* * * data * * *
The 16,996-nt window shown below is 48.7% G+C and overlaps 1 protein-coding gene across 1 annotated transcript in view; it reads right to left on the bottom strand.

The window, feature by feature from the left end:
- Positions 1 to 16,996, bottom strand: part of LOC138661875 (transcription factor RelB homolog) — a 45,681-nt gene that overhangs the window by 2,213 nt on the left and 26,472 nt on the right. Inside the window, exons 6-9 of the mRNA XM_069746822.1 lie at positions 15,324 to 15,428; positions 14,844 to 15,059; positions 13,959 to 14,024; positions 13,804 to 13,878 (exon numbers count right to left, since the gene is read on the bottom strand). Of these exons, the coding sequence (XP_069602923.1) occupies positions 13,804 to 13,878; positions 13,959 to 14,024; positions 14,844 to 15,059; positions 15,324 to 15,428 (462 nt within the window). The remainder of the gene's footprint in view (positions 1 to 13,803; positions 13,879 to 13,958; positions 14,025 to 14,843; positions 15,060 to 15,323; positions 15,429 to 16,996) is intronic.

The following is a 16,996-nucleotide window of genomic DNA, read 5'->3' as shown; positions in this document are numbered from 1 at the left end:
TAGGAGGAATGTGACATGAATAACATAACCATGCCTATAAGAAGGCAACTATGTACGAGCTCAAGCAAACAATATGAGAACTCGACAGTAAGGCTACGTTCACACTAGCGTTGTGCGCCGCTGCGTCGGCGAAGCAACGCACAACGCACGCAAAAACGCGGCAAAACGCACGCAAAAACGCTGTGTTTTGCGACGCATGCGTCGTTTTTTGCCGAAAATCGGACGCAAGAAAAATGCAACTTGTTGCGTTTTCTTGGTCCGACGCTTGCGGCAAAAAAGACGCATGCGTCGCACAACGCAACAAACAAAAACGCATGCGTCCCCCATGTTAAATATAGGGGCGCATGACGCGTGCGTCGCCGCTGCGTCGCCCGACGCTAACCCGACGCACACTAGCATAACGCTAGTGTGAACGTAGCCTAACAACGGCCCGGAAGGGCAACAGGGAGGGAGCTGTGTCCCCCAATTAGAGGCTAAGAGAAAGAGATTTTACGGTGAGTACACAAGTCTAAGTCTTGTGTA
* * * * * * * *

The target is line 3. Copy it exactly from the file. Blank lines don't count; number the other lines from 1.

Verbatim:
- Positions 1 to 16,996, bottom strand: part of LOC138661875 (transcription factor RelB homolog) — a 45,681-nt gene that overhangs the window by 2,213 nt on the left and 26,472 nt on the right. Inside the window, exons 6-9 of the mRNA XM_069746822.1 lie at positions 15,324 to 15,428; positions 14,844 to 15,059; positions 13,959 to 14,024; positions 13,804 to 13,878 (exon numbers count right to left, since the gene is read on the bottom strand). Of these exons, the coding sequence (XP_069602923.1) occupies positions 13,804 to 13,878; positions 13,959 to 14,024; positions 14,844 to 15,059; positions 15,324 to 15,428 (462 nt within the window). The remainder of the gene's footprint in view (positions 1 to 13,803; positions 13,879 to 13,958; positions 14,025 to 14,843; positions 15,060 to 15,323; positions 15,429 to 16,996) is intronic.